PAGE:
There are several styles of writing: styles for journalists and public relations professionals, styles for students and scholars, and your own writing tone and style. Whereas, developing your own unique style takes time, there are tried, and true methods of writing based on the subject at hand.
Having spent two decades as a journalist in the popular press, the least familiar of the styles guides I know is the Chicago Manual of Style (and other scholarly styles).
The Chicago Manual of Style (CMS) is the preferred formatting and style guidelines used by the disciplines of history, philosophy, religion, and the arts.
The CMS was shaped by professionals in these disciplines who publish their articles in books, journals, and magazines. A version of CMS is Turabian. Created by Kate Turabian from the University of Chicago, hence the name, this format is slightly easier to use, having simpler, shorter, and fewer requirements than CMS. Turabian is used for students and researchers while writing their papers and essays.
Chicago Manual of Style’s general rules are quite complex to the layman or woman. Its framework is as follows.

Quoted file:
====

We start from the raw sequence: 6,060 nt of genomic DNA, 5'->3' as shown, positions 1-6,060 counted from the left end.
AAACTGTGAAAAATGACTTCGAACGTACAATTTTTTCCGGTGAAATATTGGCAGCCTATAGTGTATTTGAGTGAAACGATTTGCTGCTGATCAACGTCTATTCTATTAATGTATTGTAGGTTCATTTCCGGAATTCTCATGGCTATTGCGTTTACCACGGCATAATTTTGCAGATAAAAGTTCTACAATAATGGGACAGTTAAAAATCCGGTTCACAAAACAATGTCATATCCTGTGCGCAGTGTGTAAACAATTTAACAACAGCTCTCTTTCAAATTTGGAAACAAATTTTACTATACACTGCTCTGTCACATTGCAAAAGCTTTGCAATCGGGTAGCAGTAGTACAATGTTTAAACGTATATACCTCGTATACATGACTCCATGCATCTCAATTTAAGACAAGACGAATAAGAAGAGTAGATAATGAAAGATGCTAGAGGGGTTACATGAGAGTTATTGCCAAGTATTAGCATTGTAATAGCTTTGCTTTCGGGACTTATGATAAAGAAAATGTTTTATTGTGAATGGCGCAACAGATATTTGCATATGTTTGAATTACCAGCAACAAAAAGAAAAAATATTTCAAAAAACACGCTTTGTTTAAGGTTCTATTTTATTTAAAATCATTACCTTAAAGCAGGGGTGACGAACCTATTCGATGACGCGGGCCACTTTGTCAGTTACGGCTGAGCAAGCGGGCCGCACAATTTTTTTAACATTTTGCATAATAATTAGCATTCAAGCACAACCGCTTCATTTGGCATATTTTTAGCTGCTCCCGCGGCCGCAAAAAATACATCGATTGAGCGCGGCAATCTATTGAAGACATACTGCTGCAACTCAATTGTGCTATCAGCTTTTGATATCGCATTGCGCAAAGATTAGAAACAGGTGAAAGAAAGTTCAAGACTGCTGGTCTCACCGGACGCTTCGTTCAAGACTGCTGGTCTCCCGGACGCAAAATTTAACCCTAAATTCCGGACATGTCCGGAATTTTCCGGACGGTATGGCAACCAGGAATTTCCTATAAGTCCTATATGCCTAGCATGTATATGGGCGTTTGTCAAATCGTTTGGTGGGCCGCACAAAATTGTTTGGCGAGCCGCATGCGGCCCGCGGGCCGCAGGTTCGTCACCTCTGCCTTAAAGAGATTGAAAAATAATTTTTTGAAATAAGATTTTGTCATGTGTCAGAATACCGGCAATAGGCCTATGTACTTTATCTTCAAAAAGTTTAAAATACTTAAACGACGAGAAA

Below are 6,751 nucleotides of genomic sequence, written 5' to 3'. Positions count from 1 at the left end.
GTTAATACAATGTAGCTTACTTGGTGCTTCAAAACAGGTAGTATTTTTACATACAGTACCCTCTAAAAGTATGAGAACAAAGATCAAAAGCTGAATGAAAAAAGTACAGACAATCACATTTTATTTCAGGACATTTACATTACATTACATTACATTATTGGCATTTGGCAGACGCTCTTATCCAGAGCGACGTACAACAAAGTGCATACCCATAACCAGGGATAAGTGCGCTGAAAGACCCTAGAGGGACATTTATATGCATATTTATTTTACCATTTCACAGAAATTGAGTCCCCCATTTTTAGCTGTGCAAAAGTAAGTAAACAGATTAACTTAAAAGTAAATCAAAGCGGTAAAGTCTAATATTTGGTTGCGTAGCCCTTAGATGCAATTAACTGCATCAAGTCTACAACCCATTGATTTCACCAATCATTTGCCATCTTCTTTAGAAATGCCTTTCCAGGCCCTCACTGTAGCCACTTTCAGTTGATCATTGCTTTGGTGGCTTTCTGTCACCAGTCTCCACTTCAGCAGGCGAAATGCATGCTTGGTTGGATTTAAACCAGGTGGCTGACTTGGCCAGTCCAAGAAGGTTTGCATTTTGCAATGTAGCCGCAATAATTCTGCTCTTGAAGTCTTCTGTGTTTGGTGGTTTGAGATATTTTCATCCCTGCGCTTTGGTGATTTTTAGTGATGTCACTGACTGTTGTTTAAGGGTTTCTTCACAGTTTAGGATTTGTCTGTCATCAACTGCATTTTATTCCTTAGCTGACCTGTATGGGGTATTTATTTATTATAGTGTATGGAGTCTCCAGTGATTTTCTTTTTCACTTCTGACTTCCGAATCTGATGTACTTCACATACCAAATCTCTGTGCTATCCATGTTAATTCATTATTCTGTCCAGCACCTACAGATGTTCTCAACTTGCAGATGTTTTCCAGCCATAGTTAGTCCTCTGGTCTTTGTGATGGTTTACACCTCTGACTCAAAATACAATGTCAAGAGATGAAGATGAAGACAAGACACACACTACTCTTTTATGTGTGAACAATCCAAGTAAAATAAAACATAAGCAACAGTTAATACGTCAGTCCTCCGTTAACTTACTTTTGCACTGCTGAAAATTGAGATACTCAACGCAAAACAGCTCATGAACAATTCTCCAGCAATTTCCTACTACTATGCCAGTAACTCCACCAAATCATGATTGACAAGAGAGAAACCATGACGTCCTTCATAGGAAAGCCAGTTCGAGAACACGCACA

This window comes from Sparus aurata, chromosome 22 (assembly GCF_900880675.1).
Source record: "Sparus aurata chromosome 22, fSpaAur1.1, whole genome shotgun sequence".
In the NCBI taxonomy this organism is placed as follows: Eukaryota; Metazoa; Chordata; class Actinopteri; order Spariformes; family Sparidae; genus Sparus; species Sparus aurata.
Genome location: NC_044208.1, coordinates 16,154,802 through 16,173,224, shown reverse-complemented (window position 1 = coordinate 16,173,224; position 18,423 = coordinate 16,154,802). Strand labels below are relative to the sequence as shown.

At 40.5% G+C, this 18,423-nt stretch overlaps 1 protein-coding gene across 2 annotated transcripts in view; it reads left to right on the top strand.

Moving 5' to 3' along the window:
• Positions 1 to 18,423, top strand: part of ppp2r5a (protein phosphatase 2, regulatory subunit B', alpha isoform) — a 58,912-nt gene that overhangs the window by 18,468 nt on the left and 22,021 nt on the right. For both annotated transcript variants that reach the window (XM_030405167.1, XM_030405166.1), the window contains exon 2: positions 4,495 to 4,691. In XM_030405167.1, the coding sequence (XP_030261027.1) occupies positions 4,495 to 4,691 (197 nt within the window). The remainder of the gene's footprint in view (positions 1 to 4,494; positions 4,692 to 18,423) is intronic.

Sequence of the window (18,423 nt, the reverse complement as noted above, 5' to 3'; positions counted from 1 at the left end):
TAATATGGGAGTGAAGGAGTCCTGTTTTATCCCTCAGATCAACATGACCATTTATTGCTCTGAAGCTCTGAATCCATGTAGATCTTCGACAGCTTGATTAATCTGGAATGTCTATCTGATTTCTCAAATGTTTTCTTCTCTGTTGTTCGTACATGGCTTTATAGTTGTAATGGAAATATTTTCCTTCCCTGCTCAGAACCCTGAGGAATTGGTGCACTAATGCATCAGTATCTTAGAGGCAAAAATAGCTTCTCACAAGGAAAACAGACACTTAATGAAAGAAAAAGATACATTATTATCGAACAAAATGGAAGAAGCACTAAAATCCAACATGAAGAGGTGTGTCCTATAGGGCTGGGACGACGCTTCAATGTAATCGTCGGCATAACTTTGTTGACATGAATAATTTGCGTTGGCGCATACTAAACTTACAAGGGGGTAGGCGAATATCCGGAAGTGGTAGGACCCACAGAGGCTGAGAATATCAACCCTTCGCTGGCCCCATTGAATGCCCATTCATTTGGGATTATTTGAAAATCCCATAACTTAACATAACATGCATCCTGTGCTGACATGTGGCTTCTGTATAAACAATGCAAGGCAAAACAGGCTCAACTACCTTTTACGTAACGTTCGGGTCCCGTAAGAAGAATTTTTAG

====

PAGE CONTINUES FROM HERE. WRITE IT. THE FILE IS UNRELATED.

- Font: Clear and easy to read, the preferred fonts are Times New Roman or Courier
- Font Size: Generally not less than 10pt, but preferably 12pt
- Space: Doubled everywhere except within block quotes, table titles, notes, figure captions, and bibliography or References entries
- Spaces Between Paragraphs: None
- Margins: Not less than 1”
- Chicago Style Page Numbers: Placed at the top right corner of each page excluding the title page, so the first page of the main body should be numbered at 1
- Footnotes: Should be assigned on quoted or paraphrased passages if you use the Notes-Bibliography method.
The CMS lends itself to consistency, making the text readable for other scholars in the field and for those who publish them.
Other scholarly styles include the American Psychological Association (APA) format, used to cite sources in psychology, education, and the social sciences, and the Modern Language Association (MLA), used in the humanities.
This is one of a three-part series on writing style.